The President recently had a telephone conference call with hundreds of leaders from the religious left to discuss the moral imperative of his healthcare reform proposal. So it’s only appropriate that we also look at this question, not from a politically biased point-of-view, but from a Biblical point-of-view.
The President was quick to use Biblical language like being our brother’s keeper, and referring to those with differing opinions as “bearing false witness” in his pitch to mobilize religious groups to take on his cause. (Whatever happened to separation of church and state here?) But nevertheless, let’s take a look at this issue without the political spin.
Jesus’ teachings called for “healing the sick,” caring for the “least of these,” caring for widows and orphans, and generally, caring for any disadvantaged persons who need help. This is the Biblical imperative. But there is a fundamental truth that cannot be overlooked without missing the whole point of Christ’s message: These instructions were addressed to free people, not to governing bodies. Jesus didn’t say, “Be faithful in your payment of taxes to Caesar so that Caesar can care for the sick.” He always addressed the people, because it was the responsibility of individuals to act out of genuine care and concern for others, not the responsibility of an impersonal government body.
The reason why we lead the world in healthcare is because our hospitals and healthcare institutions were founded, from the formation of our republic, by individuals and associations of free people –those who had willing hearts- who took Christ’s mandate personally to “minister” to the less fortunate. The minute a compulsory element is introduced into the equation the door opens for corruption and waste, and the very people we intend to help are, in the end, hurt by a corrupt and wasteful healthcare system. This is not theory. Just look around the world to the nations that are attempting this very thing.
Both right and left agree that healing the sick is a Biblical and moral imperative. We disagree, however, on the best way to administer the care. The left believes it should happen through a compulsory government controlled program, while the right believes it should be left to the private sector where individuals and free associations of individuals can come together to provide the care needed. In reality, the deficiencies of our present system reflect not a deficiency of government, but rather a deficiency in the community of faith, and to that end, I believe the government is justified in providing a safety net, but that safety net should be kept to a minimum, because of the waste and corruption inherent in a godless secular system.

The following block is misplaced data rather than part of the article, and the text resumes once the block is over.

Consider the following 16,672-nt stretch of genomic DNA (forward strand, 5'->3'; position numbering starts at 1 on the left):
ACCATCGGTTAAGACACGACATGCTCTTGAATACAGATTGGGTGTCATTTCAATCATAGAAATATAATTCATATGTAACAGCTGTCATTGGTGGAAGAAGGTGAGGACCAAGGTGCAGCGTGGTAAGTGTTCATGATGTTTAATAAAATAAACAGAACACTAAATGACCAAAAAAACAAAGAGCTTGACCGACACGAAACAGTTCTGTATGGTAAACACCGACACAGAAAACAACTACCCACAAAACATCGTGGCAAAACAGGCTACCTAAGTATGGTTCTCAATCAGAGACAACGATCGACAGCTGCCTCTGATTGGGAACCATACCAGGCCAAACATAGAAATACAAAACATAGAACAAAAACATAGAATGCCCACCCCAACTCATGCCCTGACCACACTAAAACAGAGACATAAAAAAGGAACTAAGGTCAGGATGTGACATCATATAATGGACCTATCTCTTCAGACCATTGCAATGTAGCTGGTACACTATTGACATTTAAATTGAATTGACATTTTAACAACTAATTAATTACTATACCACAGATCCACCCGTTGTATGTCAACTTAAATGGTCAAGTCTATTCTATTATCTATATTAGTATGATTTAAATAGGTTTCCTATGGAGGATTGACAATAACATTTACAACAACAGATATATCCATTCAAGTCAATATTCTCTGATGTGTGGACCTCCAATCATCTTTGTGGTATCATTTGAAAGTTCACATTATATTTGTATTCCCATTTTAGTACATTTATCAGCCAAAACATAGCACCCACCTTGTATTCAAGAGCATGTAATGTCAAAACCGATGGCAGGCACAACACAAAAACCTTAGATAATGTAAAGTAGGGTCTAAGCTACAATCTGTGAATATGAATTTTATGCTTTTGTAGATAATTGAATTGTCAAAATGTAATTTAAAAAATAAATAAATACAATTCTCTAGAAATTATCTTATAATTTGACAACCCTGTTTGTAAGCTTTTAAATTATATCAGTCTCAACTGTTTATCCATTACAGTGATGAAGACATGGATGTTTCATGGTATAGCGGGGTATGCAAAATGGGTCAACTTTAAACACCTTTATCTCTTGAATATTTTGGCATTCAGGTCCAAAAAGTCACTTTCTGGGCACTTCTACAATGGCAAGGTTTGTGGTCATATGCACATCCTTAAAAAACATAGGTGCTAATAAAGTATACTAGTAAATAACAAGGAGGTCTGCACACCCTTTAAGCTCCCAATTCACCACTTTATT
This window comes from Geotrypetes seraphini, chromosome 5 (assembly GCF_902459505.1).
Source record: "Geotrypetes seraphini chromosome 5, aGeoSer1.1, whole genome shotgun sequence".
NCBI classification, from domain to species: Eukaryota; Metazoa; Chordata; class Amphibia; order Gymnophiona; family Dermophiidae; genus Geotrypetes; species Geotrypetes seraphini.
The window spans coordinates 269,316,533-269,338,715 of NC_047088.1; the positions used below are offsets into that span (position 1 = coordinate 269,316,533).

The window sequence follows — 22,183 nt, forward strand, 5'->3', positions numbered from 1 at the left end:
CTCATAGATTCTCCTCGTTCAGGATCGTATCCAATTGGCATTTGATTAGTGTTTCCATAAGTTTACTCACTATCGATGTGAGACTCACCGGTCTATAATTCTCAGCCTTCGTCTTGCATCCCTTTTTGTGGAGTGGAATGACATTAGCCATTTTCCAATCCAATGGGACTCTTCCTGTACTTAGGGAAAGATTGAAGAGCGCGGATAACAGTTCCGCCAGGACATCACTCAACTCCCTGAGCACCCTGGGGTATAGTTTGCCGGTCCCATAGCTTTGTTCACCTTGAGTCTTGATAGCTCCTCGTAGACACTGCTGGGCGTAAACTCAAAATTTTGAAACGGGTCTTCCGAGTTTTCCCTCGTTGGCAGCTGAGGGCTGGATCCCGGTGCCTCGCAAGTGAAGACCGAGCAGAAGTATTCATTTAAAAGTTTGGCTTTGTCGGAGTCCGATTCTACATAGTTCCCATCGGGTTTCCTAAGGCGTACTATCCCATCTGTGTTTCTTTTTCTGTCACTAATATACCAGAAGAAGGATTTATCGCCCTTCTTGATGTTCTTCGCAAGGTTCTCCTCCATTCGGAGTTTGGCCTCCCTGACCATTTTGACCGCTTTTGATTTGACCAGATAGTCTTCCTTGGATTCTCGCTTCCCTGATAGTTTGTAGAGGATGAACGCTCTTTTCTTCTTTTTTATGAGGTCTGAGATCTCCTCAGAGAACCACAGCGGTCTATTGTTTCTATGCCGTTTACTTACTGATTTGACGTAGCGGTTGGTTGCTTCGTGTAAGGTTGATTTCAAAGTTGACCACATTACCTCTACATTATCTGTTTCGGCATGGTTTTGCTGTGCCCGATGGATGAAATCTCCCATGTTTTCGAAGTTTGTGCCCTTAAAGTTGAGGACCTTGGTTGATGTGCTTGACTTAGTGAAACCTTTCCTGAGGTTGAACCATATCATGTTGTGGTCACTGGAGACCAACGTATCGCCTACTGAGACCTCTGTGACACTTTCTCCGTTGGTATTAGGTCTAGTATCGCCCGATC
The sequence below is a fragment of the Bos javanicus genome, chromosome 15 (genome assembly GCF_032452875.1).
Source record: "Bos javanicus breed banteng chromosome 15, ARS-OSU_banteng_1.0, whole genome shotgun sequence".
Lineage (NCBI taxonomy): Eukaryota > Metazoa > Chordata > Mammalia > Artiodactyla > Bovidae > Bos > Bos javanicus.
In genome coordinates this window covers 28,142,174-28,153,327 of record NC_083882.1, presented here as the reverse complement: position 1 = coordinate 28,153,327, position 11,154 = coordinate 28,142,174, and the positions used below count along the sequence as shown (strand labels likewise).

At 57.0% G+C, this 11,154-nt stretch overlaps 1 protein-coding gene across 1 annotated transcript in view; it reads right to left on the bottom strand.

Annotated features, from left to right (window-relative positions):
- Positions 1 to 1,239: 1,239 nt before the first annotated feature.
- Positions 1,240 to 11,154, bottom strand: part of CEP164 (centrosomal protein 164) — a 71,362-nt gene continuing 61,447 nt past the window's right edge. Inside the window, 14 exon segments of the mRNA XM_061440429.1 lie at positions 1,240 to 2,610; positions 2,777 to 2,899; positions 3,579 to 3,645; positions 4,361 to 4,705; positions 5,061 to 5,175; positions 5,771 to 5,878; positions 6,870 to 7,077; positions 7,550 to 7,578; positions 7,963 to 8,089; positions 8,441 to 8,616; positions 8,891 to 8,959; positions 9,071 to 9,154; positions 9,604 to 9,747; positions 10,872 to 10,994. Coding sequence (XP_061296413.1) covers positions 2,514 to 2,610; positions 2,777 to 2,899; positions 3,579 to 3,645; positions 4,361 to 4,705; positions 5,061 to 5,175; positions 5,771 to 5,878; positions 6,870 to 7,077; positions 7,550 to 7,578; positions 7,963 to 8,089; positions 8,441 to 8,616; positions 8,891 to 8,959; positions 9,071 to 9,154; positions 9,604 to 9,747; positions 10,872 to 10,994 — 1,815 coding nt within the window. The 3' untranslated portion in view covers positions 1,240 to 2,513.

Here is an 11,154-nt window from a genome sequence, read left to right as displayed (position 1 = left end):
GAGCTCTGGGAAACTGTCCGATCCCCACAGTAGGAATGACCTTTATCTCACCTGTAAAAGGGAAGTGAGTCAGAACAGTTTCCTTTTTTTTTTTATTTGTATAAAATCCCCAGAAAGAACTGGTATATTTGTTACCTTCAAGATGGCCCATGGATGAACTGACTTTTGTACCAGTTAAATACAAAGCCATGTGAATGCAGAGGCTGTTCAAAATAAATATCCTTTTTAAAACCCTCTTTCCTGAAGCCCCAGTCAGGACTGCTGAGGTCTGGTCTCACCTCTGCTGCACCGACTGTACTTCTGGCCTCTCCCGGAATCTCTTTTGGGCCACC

The question is often asked, “What would Jesus do?”
I believe Jesus would encourage the private sector plan of administration because Jesus was always concerned mostly with the heart and motive of a people rather than their deeds. He would not be in support of a system that encourages people to pay taxes just to assuage their guilty consciences for not caring for their neighbor. He wants us to care for our neighbor from the heart.
We see this demonstrated even in our churches where individuals would rather contribute to missionary causes halfway around the world than go, personally, to a neighbor across the street who may be in need. Man looks upon the outward things, but God looks upon the heart.
So in the final analysis of examining this question, we see that it is the legitimate role of government to protect the people from unscrupulous business practices by insurance companies, but it is the role of free people, and free enterprise to care for one another. We cannot delegate this mandate that Christ has given to us. The responsibility is ours, not Caesar’s.